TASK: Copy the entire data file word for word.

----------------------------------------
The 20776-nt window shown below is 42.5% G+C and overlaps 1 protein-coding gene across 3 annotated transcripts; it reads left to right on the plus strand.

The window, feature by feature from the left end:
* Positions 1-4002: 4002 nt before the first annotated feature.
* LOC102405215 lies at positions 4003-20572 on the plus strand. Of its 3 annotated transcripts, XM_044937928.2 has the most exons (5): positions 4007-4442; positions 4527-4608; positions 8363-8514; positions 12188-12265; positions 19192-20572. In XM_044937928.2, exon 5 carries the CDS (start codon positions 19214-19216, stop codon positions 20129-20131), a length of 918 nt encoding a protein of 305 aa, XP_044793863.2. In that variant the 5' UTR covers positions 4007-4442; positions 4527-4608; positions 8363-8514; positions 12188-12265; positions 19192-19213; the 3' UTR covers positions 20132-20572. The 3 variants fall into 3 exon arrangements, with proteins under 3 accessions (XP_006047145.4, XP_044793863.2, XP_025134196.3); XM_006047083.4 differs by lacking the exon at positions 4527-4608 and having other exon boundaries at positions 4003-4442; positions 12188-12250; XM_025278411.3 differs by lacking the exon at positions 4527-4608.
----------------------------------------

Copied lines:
The 20776-nt window shown below is 42.5% G+C and overlaps 1 protein-coding gene across 3 annotated transcripts; it reads left to right on the plus strand.

The window, feature by feature from the left end:
* Positions 1-4002: 4002 nt before the first annotated feature.
* LOC102405215 lies at positions 4003-20572 on the plus strand. Of its 3 annotated transcripts, XM_044937928.2 has the most exons (5): positions 4007-4442; positions 4527-4608; positions 8363-8514; positions 12188-12265; positions 19192-20572. In XM_044937928.2, exon 5 carries the CDS (start codon positions 19214-19216, stop codon positions 20129-20131), a length of 918 nt encoding a protein of 305 aa, XP_044793863.2. In that variant the 5' UTR covers positions 4007-4442; positions 4527-4608; positions 8363-8514; positions 12188-12265; positions 19192-19213; the 3' UTR covers positions 20132-20572. The 3 variants fall into 3 exon arrangements, with proteins under 3 accessions (XP_006047145.4, XP_044793863.2, XP_025134196.3); XM_006047083.4 differs by lacking the exon at positions 4527-4608 and having other exon boundaries at positions 4003-4442; positions 12188-12250; XM_025278411.3 differs by lacking the exon at positions 4527-4608.